By Caroline Fan, Progressive States Network

MapStatusofStateARRAIncentiveFundingLegislation2.jpgIn a time of rising costs, increased unemployment, and declining wages, American workers could easily feel like they've been left to fend for themselves. Fortunately, because of incentives and funding included in the American Recovery and Reinvestment Act, as a new National Employment Law Project report details, states across the country have enacted measures to make it easier for unemployed Americans to obtain unemployment insurance (UI) benefits.

Progress this session includes:
  • Half of the states passed measures over the last four months to extend unemployment insurance to groups like low-wage workers, women, part-time workers, and the long-term unemployed usually left outside the system.  This is on top of the eight states and District of Columbia that had already enacted some of those reforms. Under these expanded eligibility measures, an additional 150,000 additional workers a year will be eligible for UI benefits.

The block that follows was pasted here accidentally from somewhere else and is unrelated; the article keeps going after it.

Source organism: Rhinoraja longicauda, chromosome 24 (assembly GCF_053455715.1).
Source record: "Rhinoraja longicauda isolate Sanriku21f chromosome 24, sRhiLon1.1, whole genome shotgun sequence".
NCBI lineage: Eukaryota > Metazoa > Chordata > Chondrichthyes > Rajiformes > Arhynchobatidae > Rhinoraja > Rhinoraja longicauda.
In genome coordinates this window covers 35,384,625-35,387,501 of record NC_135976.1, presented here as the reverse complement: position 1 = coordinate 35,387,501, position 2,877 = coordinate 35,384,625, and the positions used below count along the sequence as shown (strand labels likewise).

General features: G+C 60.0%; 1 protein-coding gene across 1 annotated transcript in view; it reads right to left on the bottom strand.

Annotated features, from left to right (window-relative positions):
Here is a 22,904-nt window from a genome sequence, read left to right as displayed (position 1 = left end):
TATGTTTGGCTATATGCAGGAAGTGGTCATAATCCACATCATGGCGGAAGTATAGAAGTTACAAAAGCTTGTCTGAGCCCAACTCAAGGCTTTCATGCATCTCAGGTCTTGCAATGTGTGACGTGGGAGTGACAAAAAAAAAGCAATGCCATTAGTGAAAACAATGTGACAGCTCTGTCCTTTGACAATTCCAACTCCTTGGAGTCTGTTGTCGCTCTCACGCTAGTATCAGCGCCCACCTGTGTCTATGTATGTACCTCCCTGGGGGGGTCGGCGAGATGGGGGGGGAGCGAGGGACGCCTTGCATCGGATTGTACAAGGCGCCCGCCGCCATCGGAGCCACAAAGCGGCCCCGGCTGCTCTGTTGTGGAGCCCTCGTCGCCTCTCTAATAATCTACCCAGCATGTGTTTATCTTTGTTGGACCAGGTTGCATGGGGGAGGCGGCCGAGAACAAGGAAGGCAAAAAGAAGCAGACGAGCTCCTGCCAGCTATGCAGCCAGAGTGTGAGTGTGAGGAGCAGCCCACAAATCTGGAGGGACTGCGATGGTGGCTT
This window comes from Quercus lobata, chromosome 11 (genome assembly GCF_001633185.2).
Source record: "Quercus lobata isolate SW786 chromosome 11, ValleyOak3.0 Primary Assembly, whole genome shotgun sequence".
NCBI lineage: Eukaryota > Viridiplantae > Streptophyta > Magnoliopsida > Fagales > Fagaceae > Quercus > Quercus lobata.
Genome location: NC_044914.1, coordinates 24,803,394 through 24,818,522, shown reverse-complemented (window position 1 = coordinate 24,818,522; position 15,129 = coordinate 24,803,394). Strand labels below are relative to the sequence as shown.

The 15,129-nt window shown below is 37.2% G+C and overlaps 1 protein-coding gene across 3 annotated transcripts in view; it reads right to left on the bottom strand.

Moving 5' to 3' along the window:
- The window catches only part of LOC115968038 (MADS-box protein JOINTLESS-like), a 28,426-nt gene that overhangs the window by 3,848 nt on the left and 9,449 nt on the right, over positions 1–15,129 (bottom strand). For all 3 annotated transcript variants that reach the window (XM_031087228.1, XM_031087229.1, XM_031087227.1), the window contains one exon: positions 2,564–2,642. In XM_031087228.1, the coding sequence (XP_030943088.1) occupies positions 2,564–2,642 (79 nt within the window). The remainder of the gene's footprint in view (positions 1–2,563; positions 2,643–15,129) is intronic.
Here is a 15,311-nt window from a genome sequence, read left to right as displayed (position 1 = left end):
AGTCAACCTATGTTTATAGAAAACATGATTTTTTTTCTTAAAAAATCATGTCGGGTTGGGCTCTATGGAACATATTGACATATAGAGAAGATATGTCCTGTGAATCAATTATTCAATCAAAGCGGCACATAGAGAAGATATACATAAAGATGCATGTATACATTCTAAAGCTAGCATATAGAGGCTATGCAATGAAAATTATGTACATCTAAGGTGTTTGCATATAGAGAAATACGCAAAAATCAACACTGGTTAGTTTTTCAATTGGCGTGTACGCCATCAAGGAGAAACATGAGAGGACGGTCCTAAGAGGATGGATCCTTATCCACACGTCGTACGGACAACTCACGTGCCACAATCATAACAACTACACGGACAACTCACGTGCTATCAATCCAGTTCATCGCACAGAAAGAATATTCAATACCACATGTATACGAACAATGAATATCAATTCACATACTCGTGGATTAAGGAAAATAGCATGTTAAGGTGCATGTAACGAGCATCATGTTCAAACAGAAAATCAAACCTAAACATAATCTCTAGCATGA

• 21 states changed their laws to extend unemployment insurance benefits by 13-20 weeks if their state's unemployment rate reaches 6.5 percent. (The most recent monthly update from the Bureau of Labor Statistics says that 33 states are at 6.5 percent unemployment or above).
  • UI reform has been a bipartisan effort with nine Republican governors signing legislation, despite initial unwillingness by some high-profile Republican Governors to adopt the changes. The states which have opted to enact these changes will receive $3.2 billion of funding.
  • About a dozen states are still actively debating measures to enact the required reforms to qualify for ARRA funding, including Delaware, Louisiana, Massachusetts, Michigan, North Carolina, and Rhode Island, where bills have passed at least one chamber of the state legislature or required committees.
This historic expansion and reform of unemployment insurance serves as a model for how state and federal government can best collaborate, with initial state experiments creating model legislation, the federal government then providing financial support for other states to emulate those models, followed by state campaigns to help spread those best practices to other states.